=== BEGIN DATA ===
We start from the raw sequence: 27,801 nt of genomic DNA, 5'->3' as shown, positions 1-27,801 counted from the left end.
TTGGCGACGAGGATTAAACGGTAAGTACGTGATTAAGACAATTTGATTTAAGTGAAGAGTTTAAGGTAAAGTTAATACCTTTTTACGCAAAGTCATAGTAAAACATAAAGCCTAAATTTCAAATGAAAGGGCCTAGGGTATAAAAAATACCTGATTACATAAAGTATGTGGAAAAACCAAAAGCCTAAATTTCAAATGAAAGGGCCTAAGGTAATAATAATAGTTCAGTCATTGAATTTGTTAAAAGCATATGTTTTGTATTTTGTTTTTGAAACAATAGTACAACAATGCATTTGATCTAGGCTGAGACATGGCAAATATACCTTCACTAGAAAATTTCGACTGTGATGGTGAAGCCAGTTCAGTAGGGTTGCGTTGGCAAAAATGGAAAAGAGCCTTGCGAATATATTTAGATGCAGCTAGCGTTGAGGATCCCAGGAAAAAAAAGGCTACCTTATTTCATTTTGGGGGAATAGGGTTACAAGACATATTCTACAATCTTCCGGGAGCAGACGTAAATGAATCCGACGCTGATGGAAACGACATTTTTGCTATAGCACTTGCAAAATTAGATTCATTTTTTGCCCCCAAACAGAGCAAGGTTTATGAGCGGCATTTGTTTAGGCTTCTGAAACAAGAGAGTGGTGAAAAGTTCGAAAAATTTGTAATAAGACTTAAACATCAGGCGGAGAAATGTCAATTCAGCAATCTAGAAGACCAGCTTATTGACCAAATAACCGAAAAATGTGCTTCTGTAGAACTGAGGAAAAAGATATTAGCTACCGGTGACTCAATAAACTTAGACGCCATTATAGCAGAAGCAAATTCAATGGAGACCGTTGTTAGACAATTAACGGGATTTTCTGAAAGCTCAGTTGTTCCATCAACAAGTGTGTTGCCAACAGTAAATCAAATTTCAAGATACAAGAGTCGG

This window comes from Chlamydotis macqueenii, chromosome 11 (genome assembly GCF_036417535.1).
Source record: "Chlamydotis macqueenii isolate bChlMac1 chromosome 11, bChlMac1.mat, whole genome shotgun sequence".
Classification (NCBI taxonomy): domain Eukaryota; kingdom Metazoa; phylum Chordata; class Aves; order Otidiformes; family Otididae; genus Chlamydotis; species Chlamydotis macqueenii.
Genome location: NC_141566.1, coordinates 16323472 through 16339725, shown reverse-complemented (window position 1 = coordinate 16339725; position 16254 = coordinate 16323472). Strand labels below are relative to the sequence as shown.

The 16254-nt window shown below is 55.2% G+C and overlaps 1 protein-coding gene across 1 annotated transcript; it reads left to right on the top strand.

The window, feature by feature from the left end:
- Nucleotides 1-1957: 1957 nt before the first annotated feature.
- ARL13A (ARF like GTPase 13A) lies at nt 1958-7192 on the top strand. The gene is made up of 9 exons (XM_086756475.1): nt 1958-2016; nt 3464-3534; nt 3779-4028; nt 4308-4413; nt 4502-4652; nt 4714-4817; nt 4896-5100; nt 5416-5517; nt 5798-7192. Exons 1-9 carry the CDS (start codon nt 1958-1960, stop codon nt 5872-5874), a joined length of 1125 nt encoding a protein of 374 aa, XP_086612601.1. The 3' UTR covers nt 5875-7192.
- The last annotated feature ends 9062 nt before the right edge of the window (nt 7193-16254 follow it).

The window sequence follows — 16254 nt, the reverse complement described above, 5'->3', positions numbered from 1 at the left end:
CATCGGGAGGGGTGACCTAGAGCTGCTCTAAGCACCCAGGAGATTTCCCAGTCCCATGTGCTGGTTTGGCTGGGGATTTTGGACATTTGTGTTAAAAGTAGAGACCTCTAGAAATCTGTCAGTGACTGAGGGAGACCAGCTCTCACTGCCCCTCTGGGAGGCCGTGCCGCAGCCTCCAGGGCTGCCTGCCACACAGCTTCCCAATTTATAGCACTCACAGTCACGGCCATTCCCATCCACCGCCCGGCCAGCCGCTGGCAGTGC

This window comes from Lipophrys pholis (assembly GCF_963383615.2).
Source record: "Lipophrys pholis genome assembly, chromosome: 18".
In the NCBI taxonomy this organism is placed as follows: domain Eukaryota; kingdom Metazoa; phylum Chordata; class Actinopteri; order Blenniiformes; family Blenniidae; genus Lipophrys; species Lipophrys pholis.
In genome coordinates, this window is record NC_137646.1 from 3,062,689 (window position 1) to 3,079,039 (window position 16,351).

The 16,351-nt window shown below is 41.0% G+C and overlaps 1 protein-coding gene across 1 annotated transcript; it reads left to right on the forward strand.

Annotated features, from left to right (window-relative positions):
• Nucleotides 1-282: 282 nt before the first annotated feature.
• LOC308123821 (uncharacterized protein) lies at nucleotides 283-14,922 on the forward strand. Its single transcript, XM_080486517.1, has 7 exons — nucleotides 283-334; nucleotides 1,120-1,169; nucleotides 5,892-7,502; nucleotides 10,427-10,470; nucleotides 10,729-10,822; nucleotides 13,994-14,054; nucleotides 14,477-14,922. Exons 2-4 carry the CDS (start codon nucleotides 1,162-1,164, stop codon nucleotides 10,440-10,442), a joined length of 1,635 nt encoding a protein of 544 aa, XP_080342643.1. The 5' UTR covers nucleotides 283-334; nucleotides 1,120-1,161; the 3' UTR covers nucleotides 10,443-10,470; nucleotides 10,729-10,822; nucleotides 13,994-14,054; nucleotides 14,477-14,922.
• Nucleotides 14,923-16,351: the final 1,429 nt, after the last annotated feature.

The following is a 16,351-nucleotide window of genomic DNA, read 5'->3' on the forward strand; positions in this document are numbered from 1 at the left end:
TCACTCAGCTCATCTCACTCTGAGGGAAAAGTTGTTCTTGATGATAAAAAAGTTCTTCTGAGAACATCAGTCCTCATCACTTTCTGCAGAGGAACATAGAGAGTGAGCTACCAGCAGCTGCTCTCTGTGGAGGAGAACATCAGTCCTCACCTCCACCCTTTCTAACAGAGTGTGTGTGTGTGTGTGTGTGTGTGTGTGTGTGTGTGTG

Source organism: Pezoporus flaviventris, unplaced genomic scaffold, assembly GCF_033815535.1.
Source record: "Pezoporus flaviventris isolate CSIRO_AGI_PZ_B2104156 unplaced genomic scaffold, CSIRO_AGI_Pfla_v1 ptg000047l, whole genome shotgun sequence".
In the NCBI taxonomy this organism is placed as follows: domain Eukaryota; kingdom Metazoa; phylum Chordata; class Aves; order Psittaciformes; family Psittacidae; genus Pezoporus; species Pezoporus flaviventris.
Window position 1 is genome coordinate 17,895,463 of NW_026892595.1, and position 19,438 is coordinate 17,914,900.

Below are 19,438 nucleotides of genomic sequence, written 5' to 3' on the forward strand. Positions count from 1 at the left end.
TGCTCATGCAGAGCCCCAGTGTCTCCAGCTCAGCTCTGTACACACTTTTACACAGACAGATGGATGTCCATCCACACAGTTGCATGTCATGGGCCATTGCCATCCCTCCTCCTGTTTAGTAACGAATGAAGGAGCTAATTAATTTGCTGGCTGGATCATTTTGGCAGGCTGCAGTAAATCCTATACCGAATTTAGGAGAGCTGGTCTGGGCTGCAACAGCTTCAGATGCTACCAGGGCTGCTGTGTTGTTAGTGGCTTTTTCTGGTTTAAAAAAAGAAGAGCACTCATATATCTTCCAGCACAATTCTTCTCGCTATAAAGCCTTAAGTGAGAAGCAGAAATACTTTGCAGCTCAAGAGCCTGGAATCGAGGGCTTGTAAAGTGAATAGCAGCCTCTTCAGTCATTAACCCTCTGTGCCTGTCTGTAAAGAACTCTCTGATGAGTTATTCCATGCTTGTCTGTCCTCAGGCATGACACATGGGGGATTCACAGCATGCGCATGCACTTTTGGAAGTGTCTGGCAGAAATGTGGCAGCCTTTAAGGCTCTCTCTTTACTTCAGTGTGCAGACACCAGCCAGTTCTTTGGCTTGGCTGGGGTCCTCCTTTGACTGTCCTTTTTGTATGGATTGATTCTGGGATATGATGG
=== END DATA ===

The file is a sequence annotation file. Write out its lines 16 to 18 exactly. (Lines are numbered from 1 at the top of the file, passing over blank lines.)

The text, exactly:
In the NCBI taxonomy this organism is placed as follows: domain Eukaryota; kingdom Metazoa; phylum Chordata; class Actinopteri; order Blenniiformes; family Blenniidae; genus Lipophrys; species Lipophrys pholis.
In genome coordinates, this window is record NC_137646.1 from 3,062,689 (window position 1) to 3,079,039 (window position 16,351).

The 16,351-nt window shown below is 41.0% G+C and overlaps 1 protein-coding gene across 1 annotated transcript; it reads left to right on the forward strand.